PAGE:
The Securities and Exchange Commission's chief enforcement officer has called for legislation that would put foreigners on notice that when they trade on U.S. securities markets they are subject to the same laws as U.S. citizens.
John M. Fedders, head of the Securities and Exchange Commission's criminal investigation division, has asked Sen. William Roth's (R-Del.) permanent subcommittee on investigations to consider a law mandating that "the act of trading securities in the U.S. shall constitute a waiver" of secrecy laws.
When information is withheld, Fedders suggested Congress could provide for enforcement by authorizing the SEC to impound dividend or interest payments, to revoke or suspend shareholder voting rights, and to order that the person withholding information can neither register ownership nor trade the securities involved.
Fedders said an agreement in a "memorandum of understanding" between Switzerland and the SEC, signed last year, didn't go far enough.
After the memorandum was signed last August, Swiss banks notified their customers that, under certain conditions, the banks may have to release formerly confidential information about stock transactions on U.S. exchanges by the banks' customers. However, the agreement basically applies only to abuses of insider trading in tender offers, has yet to be implemented, and Switzerland is the only party to it.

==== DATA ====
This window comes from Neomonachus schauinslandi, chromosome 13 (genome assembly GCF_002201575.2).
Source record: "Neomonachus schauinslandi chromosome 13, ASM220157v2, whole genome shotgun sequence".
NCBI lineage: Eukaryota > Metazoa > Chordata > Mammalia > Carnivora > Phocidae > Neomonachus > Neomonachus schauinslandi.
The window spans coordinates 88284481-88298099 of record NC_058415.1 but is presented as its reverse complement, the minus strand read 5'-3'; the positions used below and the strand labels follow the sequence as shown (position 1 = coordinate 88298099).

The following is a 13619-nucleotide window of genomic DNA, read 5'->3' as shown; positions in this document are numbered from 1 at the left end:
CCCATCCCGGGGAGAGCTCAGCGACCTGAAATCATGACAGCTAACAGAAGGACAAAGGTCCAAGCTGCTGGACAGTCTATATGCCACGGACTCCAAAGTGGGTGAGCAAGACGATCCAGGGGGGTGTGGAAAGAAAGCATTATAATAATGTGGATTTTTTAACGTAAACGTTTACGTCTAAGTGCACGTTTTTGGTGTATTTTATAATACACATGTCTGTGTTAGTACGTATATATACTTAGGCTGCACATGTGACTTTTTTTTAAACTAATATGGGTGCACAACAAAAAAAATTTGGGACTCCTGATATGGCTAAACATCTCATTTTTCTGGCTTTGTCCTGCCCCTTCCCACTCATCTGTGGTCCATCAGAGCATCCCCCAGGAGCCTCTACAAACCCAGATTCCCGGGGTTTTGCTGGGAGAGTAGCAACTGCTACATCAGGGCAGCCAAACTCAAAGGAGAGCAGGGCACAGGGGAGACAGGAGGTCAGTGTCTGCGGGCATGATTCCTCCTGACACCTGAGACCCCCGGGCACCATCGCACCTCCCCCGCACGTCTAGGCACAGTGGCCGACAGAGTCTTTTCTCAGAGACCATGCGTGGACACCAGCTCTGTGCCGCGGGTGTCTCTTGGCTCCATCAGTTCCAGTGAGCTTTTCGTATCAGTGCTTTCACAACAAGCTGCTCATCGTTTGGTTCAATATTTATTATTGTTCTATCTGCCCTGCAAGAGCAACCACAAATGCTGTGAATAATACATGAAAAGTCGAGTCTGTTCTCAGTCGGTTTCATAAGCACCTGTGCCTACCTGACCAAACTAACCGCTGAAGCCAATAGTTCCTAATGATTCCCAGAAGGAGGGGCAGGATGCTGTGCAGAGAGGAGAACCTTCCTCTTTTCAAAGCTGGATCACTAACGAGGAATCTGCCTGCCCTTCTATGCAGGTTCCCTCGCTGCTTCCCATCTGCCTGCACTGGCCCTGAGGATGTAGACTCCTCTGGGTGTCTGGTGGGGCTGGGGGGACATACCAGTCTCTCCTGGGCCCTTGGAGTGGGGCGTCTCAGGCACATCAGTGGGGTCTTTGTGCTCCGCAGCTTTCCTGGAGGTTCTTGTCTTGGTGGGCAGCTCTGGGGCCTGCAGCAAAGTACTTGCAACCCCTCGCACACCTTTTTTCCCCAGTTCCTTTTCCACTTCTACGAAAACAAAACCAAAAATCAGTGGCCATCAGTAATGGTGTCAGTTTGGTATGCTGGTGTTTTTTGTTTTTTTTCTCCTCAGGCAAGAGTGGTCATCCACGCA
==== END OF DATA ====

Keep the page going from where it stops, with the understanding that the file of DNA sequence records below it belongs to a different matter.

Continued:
Fedders praised the cooperation of the Swiss, but noted that "additional steps may be required to enable the SEC to protect the U.S. securities markets from fraud and manipulation.
"We must send a clear message to all persons who save and invest in the U.S. securities markets," Fedders said: "We welcome your participation, but you cannot expect preferential treatment. If you want to trade in our markets, you must agree to play by our rules."
From 1978 to 1982, stock and bond transactions in the U.S. by non-U.S. financial institutions rose from $23 billion to $53 billion.